The phrase drew knowing groans from attendees at the Manhattan Institute gala: “Mayor Bill de Blasio’s Renewal initiative.”
“One of the mayor’s signature policies renewed nothing, but it did confirm that more than $750 million in centralized spending doesn’t buy better results,” U.S. Education Secretary Betsy DeVos told attendees at the black-tie event in Manhattan on Wednesday night.
DeVos’s criticism of New York City’s school turnaround program, which added resources like counselors and added hours to the school day at struggling schools, hit on a familiar theme for the secretary. It comes as the city is formally ending the program — though maintaining some of its core aspects — which has produced uneven results.
She also praised New York City’s charter schools, which have run into a cap on their growth.
Criticism from DeVos, who is highly unpopular among Democrats, will likely be welcomed by de Blasio, who is mulling a run for president.
“Once again, Betsy DeVos hasn’t done her homework,” said Freddi Goldstein, a spokesperson for the mayor. “[She] apparently didn’t read the Manhattan Institute’s own report showing the positive impact of the Renewal program,” she added, referring to a paper that suggested that the city’s approach had in fact led to substantial achievement gains.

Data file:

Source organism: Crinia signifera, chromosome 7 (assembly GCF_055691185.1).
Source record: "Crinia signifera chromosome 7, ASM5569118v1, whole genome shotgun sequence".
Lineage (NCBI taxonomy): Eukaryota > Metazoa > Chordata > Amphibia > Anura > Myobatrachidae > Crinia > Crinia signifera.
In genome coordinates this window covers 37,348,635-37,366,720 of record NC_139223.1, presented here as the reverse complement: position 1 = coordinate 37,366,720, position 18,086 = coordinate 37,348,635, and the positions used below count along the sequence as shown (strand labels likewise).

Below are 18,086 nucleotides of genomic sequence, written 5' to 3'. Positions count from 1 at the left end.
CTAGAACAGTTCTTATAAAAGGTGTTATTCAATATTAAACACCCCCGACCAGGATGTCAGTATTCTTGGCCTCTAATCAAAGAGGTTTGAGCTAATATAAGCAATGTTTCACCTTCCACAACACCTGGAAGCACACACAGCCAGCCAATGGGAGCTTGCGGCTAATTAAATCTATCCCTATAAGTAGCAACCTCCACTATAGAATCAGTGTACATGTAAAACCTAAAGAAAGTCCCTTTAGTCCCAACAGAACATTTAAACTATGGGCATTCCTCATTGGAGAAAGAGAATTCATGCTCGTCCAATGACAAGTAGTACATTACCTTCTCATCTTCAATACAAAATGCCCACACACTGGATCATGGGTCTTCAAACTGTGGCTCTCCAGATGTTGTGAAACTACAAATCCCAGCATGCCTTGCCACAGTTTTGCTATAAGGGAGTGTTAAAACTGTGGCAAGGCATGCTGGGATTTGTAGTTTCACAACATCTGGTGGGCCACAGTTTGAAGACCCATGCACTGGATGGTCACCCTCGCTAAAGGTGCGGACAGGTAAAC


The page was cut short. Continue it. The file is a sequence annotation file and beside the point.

DeVos was in New York City to receive an award from the Manhattan Institute, a conservative think tank. Before she spoke, former President George W. Bush appeared by video to offer praise. Outside, a group of protesters held signs that said “Expel DeVos.”
Preaching to the choir of the think tank’s benefactors and supporters, DeVos stuck closely to her usual script: pouring more money into schools doesn’t work, but expanding school choice and “freedom” does.
“The education cabal says that all of our kids must learn as assigned: in the same way, in the same place, at the same time, as if they are all the same. Well, that is wrong,” she said. “A recent study from professors at Stanford and Harvard confirms that 50 years of spending more money on ‘the system’ — including over a trillion dollars from federal taxpayers — has not improved student achievement, especially for the most vulnerable among us.”
In fact, the study in question did not directly examine school spending. The analysis showed that test scores in the U.S. over the last several decades have risen substantially in earlier grades, but less so in later ones, and score gaps between low- and high-income students have largely held steady.
Other recent studies have shown that more money for schools benefits students in a number of ways. DeVos also did not mention research, including a recent study in Louisiana, showing that private school voucher programs hurt students’ math test scores.
But she was on firmer empirical ground criticizing de Blasio’s Renewal program and praising New York City’s charter schools, which tend to outperform district schools on state exams. A recent study found that the Renewal turnaround approach didn’t lead to clear improvements in test scores or high school graduation rates, but did seem to boost attendance.
Ironically, the Manhattan Institute analysis has offered the most optimistic view of the Renewal program. DeVos didn’t bring up this study.